Be honest. Governor Cuomo does not try to sugarcoat the situation. He uses statistics to describe the number of cases and deaths and what the trajectory in other countries tells us about what may be coming. However, he manages to do it in a matter-of-fact way that is not scary but rather gives residents a set of potential expectations about the near future. 

In times of crisis, it is incredibly important to be honest and maintain credibility with all of your stakeholders. Your employees want some information about the company’s prospects for the future and their jobs. Your customers want to understand your supply situation and the status of your plant operations. Your owners or board of directors want to understand the current state of your business and operations and how you intend to weather the storm. It may be helpful to model a few different scenarios.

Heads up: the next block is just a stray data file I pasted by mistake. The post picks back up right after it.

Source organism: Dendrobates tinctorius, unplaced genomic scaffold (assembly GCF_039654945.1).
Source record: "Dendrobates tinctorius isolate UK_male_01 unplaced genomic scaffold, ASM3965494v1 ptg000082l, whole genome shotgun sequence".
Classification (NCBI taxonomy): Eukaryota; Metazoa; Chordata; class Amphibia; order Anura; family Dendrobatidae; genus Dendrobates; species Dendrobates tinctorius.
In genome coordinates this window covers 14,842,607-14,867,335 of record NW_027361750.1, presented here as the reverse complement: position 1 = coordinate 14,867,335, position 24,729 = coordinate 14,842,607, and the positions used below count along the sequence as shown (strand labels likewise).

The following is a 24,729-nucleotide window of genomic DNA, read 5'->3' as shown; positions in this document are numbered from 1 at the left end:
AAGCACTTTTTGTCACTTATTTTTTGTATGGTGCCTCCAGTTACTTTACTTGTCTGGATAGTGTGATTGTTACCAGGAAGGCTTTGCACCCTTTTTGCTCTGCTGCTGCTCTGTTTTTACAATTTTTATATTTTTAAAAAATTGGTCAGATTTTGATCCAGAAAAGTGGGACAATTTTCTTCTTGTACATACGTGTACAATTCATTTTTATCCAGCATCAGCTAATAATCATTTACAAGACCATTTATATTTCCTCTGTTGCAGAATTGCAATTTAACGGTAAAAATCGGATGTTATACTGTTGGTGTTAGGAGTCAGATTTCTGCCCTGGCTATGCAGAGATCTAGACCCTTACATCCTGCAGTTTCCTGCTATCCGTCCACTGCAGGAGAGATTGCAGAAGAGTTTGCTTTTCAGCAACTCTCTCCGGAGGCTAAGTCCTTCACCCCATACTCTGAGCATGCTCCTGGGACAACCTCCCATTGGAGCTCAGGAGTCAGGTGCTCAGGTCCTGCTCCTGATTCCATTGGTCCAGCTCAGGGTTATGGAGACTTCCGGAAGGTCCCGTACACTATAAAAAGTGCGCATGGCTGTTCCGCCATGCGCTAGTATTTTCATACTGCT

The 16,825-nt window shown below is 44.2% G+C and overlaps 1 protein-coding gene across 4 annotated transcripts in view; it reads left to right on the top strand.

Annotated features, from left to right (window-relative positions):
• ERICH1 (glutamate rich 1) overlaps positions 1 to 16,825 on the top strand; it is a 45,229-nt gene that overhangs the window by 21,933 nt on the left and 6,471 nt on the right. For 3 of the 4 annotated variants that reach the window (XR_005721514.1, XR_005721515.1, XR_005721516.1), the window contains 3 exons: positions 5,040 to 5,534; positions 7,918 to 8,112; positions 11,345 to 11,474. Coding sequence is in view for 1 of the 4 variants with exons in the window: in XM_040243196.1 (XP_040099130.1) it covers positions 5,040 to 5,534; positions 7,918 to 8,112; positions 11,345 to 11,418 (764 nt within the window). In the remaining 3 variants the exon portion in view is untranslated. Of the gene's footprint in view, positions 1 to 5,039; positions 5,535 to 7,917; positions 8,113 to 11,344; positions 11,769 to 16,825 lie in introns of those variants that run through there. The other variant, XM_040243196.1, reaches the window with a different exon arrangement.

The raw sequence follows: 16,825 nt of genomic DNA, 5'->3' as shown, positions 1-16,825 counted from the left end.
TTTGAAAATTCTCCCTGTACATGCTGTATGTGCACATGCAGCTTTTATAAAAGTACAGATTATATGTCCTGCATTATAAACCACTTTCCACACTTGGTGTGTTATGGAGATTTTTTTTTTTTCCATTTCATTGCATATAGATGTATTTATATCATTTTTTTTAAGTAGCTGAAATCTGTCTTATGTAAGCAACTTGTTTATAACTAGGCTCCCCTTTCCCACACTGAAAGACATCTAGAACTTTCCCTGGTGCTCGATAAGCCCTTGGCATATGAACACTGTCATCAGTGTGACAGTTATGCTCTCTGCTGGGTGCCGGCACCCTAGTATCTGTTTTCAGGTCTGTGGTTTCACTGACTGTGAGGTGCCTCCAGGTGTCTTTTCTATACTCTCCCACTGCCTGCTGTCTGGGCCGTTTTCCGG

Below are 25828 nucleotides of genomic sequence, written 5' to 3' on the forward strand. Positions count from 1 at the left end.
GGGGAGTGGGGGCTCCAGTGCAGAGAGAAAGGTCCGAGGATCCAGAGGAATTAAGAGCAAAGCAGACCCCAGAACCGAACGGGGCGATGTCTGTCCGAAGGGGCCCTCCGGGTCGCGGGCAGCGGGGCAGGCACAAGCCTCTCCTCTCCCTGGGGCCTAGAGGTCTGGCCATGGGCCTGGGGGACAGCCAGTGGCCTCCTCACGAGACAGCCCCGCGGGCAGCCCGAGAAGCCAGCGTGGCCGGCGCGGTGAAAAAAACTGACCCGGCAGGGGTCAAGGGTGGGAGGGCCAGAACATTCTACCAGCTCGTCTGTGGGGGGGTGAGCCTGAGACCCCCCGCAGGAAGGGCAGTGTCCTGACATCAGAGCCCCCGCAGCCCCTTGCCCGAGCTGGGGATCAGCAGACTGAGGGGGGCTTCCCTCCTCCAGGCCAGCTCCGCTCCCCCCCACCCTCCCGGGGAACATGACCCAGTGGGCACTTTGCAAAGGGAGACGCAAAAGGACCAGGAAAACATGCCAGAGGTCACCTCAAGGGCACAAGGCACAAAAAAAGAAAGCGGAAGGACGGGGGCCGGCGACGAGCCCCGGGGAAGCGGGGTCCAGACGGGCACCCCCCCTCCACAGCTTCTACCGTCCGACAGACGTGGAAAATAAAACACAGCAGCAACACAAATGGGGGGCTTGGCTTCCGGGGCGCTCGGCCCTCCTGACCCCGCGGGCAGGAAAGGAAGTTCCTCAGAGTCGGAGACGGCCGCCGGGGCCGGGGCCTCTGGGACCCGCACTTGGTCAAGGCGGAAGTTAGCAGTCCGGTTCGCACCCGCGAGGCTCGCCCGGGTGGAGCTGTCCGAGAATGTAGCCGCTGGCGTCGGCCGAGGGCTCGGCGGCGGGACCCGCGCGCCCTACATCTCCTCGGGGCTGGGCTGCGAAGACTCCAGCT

Be strong. This is a time to show strength. Of course you may feel fearful, as does everyone to some degree. However, you need to be in command and show that you are. Times like this are why you became a leader. Rise to the occasion.

Be clear and consistent. Governor Cuomo is remarkably clear in his communications. For example, he uses a chart to show the practical issue of a shortage of personal protective equipment (masks, gloves, etc.) and medical equipment (hospital beds, ventilators) in New York. Using the same chart on a regular basis allows him to show progress toward a goal as well as continue to highlight a gap and ask for help to fill it.